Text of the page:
Sunday, 11 August 2013

Fantasy And Mystery

I said before that "Dead Phone" by Poul and Karen Anderson is both a detective story and a ghost story. I will now add that I think that it is primarily a ghost story.

The action of the story starts with a phone call from a dead man, although only the reader recognizes the nature of the call. The story climaxes with the realization that the murdered man's phone was dead at the time when the detective had received the call from him. The murder mystery element of the story is rushed and occurs between these two supernatural elements.

The detective, Yamamura, and certain police officers refer to their previous contacts. I take this to refer to at least one of the three detective novels featuring Yamamura. Normally, I would suggest that the story be republished as an epilogue to one of the novels, whichever seemed appropriate. However, the story's supernatural element puts it into a different category.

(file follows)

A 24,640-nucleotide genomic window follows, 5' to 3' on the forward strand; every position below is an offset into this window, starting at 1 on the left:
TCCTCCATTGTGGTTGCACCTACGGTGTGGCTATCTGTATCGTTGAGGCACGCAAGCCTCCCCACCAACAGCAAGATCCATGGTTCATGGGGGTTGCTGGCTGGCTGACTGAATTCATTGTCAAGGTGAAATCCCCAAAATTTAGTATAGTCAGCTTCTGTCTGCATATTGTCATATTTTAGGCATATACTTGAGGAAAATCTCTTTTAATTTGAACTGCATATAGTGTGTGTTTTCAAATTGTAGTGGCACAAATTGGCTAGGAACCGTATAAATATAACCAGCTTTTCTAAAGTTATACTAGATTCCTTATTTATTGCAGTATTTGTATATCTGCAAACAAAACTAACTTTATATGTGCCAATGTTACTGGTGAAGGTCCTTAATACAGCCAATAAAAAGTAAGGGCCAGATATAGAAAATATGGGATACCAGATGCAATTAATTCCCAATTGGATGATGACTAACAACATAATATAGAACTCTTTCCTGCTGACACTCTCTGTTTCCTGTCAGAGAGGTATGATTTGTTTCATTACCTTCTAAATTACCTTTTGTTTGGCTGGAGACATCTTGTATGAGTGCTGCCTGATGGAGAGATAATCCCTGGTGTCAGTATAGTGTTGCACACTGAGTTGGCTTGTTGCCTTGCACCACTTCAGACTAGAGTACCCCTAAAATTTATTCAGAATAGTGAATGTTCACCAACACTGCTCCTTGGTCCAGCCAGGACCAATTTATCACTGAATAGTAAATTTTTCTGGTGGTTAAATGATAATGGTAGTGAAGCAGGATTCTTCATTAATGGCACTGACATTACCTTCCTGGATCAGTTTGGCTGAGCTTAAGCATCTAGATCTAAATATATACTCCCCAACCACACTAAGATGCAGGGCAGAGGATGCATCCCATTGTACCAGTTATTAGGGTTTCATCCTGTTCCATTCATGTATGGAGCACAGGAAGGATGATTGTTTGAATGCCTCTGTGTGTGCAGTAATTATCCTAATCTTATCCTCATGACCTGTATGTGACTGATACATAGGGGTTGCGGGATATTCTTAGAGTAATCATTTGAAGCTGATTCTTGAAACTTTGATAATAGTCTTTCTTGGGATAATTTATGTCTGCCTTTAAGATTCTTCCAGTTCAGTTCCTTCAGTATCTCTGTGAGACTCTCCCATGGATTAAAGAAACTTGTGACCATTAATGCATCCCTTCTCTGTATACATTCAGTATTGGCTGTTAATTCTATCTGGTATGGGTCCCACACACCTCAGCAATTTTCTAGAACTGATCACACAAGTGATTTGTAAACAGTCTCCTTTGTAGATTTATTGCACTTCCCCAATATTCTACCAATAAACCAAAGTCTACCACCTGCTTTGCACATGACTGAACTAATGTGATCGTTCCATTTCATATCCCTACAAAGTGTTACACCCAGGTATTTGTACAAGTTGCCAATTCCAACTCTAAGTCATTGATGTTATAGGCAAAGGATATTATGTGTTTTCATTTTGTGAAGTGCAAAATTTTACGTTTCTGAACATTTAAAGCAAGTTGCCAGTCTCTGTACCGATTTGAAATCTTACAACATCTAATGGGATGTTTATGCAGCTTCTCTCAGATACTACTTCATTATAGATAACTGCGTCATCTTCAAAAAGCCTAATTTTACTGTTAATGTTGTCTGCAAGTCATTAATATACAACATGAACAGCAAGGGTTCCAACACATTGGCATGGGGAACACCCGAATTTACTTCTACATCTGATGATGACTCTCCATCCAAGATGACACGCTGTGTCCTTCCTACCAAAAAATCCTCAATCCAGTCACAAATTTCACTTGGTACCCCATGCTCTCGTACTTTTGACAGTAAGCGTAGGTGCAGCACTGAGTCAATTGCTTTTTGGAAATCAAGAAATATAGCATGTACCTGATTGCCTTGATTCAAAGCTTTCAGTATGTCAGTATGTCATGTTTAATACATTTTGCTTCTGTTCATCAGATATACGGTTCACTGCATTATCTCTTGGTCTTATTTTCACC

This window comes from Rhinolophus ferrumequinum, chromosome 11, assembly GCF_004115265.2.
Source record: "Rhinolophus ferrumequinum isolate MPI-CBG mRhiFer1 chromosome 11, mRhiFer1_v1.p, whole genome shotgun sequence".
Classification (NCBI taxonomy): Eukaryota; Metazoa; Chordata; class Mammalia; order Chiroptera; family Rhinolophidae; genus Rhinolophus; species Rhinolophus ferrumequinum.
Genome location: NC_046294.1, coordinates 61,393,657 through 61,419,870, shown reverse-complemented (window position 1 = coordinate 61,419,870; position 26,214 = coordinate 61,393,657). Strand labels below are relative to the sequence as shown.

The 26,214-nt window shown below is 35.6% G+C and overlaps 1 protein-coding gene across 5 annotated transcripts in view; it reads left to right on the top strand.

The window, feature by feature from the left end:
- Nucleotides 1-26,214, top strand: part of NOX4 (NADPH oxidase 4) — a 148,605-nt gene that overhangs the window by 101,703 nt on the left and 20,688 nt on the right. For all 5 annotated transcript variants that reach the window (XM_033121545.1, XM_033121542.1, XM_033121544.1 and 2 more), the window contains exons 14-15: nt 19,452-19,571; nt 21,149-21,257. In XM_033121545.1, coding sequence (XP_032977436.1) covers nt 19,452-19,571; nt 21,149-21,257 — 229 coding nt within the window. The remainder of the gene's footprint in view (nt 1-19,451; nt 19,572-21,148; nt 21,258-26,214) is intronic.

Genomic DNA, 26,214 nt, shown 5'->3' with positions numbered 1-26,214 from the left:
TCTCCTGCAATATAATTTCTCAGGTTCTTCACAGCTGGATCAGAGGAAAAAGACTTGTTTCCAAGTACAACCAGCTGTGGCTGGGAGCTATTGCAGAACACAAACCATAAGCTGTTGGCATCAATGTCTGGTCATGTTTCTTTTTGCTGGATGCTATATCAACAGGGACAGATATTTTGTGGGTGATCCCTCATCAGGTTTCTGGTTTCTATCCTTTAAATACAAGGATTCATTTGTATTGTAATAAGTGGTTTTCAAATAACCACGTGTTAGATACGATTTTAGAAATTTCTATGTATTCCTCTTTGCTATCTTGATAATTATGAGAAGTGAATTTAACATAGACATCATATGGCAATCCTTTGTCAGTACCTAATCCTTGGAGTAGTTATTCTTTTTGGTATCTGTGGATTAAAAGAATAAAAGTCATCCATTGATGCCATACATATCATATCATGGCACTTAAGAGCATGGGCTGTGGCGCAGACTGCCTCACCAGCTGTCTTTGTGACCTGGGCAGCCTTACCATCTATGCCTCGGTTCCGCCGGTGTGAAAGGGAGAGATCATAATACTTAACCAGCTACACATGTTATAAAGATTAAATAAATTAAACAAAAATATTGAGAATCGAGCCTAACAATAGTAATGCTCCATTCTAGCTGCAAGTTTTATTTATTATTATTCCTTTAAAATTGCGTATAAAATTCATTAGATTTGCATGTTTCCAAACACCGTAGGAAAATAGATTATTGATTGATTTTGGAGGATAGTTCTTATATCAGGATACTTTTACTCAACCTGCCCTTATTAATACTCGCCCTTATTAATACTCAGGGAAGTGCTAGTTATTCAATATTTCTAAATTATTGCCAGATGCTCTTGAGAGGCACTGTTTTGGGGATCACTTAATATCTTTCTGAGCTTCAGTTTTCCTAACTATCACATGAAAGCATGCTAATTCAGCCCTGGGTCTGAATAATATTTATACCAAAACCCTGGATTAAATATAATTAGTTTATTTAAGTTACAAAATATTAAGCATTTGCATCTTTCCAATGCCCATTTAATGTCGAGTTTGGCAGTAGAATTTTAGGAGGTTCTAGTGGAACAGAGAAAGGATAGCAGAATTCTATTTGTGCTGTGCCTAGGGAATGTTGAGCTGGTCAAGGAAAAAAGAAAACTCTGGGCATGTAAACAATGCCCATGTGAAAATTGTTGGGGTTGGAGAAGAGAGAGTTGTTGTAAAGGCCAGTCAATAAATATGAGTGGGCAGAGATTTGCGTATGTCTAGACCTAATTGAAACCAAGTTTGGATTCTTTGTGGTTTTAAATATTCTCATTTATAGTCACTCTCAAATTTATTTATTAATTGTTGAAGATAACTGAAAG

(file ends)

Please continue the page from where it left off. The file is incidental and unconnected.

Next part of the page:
Anderson wrote many volumes set in the past and many more set in the future. Between Past and Future, I suggest that there is space for two "Present" boxed sets of Anderson volumes:

(i) the contemporary fantasy novel, The Devil's Game;
(ii) a collection of alternative reality and contemporary fantasy short stories, culminating with "Dead Phone."

(i)-(iii) the three Yamamura novels.

Thus, the detective would cross over from the Mystery volumes to one of the Fantasy volumes. Mystery and Fantasy, in turn, would come between the many volumes of heroic fantasy/historical fantasy/historical fiction/historical science fiction and the many more volumes of futuristic science fiction. Yamamura strangely provides a degree of unity or continuity between four of the intermediate volumes.

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